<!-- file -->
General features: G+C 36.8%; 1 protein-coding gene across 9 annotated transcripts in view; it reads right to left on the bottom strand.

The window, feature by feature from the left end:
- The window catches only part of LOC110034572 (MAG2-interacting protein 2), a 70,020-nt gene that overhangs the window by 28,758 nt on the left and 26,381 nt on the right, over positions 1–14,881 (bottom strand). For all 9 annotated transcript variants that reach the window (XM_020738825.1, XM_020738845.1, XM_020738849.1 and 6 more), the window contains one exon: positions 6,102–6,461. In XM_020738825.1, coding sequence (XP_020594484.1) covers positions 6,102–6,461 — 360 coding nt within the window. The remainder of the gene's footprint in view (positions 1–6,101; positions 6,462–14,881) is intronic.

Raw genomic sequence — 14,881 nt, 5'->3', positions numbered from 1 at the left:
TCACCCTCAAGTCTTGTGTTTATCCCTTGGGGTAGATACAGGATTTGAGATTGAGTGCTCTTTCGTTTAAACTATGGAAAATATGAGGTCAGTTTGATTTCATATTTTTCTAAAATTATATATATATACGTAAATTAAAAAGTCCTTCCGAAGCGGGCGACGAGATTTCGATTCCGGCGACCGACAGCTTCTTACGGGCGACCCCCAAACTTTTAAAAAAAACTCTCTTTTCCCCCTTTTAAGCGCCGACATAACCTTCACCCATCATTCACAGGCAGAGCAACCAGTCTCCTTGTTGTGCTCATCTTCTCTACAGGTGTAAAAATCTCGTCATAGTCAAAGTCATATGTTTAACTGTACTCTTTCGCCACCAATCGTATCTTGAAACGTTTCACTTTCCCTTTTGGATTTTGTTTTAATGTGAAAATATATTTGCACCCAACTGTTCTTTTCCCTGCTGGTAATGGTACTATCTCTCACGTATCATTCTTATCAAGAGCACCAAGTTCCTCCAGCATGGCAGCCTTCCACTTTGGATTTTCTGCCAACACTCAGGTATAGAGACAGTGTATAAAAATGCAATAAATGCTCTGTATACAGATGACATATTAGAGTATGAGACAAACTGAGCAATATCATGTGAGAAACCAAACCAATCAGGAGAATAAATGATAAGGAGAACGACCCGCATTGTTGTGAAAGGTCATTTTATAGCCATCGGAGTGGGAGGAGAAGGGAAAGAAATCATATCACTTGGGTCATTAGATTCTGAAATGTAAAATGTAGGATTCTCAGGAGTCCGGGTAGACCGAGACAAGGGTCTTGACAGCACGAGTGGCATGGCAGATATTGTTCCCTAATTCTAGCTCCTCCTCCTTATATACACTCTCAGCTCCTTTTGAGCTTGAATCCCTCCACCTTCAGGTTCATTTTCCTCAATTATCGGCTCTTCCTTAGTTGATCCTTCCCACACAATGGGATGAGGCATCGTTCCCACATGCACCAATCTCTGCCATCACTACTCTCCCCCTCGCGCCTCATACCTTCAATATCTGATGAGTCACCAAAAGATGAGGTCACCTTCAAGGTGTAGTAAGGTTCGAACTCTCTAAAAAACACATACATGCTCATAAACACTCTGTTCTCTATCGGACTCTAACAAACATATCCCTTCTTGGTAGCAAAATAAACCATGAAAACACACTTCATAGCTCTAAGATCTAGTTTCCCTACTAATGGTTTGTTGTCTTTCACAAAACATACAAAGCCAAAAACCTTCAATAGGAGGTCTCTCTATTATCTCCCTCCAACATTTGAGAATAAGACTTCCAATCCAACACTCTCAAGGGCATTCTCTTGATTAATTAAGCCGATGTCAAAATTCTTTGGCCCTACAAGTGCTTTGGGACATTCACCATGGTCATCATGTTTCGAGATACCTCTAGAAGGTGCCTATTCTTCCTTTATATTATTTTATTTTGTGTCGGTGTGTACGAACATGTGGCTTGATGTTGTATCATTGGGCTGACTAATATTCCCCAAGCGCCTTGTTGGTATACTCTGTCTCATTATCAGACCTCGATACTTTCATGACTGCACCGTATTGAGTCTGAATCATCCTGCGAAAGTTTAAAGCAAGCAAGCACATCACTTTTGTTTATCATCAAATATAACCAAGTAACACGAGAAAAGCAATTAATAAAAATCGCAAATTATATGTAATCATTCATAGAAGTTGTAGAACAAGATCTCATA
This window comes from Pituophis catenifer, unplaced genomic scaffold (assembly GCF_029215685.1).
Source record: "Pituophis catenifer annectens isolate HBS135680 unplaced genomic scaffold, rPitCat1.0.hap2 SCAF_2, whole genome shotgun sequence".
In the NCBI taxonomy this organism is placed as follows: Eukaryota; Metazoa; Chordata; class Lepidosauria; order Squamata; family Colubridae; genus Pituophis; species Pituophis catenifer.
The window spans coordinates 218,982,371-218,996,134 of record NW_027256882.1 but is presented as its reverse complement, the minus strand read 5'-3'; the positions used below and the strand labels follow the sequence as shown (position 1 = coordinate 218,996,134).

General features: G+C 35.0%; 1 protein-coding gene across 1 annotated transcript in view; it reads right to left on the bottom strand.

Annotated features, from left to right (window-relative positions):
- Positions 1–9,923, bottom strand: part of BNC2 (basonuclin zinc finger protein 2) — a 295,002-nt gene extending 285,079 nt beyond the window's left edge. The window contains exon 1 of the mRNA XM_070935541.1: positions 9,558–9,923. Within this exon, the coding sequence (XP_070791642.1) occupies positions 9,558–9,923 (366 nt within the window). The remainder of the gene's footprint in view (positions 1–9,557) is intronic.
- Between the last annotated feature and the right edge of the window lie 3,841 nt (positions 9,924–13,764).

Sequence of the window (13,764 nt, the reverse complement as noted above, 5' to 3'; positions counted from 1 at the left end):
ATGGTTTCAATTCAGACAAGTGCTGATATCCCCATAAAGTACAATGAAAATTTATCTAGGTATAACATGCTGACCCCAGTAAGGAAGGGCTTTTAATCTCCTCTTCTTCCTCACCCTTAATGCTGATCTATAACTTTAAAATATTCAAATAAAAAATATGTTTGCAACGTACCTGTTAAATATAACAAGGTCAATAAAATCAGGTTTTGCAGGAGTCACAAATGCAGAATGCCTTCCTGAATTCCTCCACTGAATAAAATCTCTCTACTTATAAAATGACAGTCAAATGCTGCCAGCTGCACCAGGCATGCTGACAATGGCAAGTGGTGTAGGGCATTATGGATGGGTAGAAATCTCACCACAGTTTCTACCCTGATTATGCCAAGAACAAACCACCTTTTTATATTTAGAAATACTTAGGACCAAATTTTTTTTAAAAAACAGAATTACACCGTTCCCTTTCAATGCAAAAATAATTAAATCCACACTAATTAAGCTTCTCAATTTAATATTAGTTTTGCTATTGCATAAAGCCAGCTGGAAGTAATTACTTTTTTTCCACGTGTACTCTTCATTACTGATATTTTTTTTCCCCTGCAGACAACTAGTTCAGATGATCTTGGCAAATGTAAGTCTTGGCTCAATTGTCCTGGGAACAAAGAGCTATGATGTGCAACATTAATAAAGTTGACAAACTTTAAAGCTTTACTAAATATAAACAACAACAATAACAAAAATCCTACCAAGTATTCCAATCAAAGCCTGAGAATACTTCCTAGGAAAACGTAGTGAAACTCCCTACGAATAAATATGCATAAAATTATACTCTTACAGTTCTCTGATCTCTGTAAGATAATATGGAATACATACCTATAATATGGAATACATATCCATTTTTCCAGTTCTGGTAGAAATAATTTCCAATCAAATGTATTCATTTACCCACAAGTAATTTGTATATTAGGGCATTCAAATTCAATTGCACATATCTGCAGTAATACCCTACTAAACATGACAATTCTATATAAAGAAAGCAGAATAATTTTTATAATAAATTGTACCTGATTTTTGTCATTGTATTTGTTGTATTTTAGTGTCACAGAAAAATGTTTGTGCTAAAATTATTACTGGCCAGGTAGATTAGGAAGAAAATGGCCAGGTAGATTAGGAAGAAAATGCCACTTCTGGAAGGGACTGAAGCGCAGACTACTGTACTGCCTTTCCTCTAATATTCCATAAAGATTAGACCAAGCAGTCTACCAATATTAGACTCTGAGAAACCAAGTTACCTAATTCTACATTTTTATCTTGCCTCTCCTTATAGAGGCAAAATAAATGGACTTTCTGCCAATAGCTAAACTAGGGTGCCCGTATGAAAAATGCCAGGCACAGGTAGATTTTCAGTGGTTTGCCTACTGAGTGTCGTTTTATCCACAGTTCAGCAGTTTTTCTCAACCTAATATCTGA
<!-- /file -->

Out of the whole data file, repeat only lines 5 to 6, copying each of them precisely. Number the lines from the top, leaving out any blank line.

TCACCCTCAAGTCTTGTGTTTATCCCTTGGGGTAGATACAGGATTTGAGATTGAGTGCTCTTTCGTTTAAACTATGGAAAATATGAGGTCAGTTTGATTTCATATTTTTCTAAAATTATATATATATACGTAAATTAAAAAGTCCTTCCGAAGCGGGCGACGAGATTTCGATTCCGGCGACCGACAGCTTCTTACGGGCGACCCCCAAACTTTTAAAAAAAACTCTCTTTTCCCCCTTTTAAGCGCCGACATAACCTTCACCCATCATTCACAGGCAGAGCAACCAGTCTCCTTGTTGTGCTCATCTTCTCTACAGGTGTAAAAATCTCGTCATAGTCAAAGTCATATGTTTAACTGTACTCTTTCGCCACCAATCGTATCTTGAAACGTTTCACTTTCCCTTTTGGATTTTGTTTTAATGTGAAAATATATTTGCACCCAACTGTTCTTTTCCCTGCTGGTAATGGTACTATCTCTCACGTATCATTCTTATCAAGAGCACCAAGTTCCTCCAGCATGGCAGCCTTCCACTTTGGATTTTCTGCCAACACTCAGGTATAGAGACAGTGTATAAAAATGCAATAAATGCTCTGTATACAGATGACATATTAGAGTATGAGACAAACTGAGCAATATCATGTGAGAAACCAAACCAATCAGGAGAATAAATGATAAGGAGAACGACCCGCATTGTTGTGAAAGGTCATTTTATAGCCATCGGAGTGGGAGGAGAAGGGAAAGAAATCATATCACTTGGGTCATTAGATTCTGAAATGTAAAATGTAGGATTCTCAGGAGTCCGGGTAGACCGAGACAAGGGTCTTGACAGCACGAGTGGCATGGCAGATATTGTTCCCTAATTCTAGCTCCTCCTCCTTATATACACTCTCAGCTCCTTTTGAGCTTGAATCCCTCCACCTTCAGGTTCATTTTCCTCAATTATCGGCTCTTCCTTAGTTGATCCTTCCCACACAATGGGATGAGGCATCGTTCCCACATGCACCAATCTCTGCCATCACTACTCTCCCCCTCGCGCCTCATACCTTCAATATCTGATGAGTCACCAAAAGATGAGGTCACCTTCAAGGTGTAGTAAGGTTCGAACTCTCTAAAAAACACATACATGCTCATAAACACTCTGTTCTCTATCGGACTCTAACAAACATATCCCTTCTTGGTAGCAAAATAAACCATGAAAACACACTTCATAGCTCTAAGATCTAGTTTCCCTACTAATGGTTTGTTGTCTTTCACAAAACATACAAAGCCAAAAACCTTCAATAGGAGGTCTCTCTATTATCTCCCTCCAACATTTGAGAATAAGACTTCCAATCCAACACTCTCAAGGGCATTCTCTTGATTAATTAAGCCGATGTCAAAATTCTTTGGCCCTACAAGTGCTTTGGGACATTCACCATGGTCATCATGTTTCGAGATACCTCTAGAAGGTGCCTATTCTTCCTTTATATTATTTTATTTTGTGTCGGTGTGTACGAACATGTGGCTTGATGTTGTATCATTGGGCTGACTAATATTCCCCAAGCGCCTTGTTGGTATACTCTGTCTCATTATCAGACCTCGATACTTTCATGACTGCACCGTATTGAGTCTGAATCATCCTGCGAAAGTTTAAAGCAAGCAAGCACATCACTTTTGTTTATCATCAAATATAACCAAGTAACACGAGAAAAGCAATTAATAAAAATCGCAAATTATATGTAATCATTCATAGAAGTTGTAGAACAAGATCTCATA
This window comes from Pituophis catenifer, unplaced genomic scaffold (assembly GCF_029215685.1).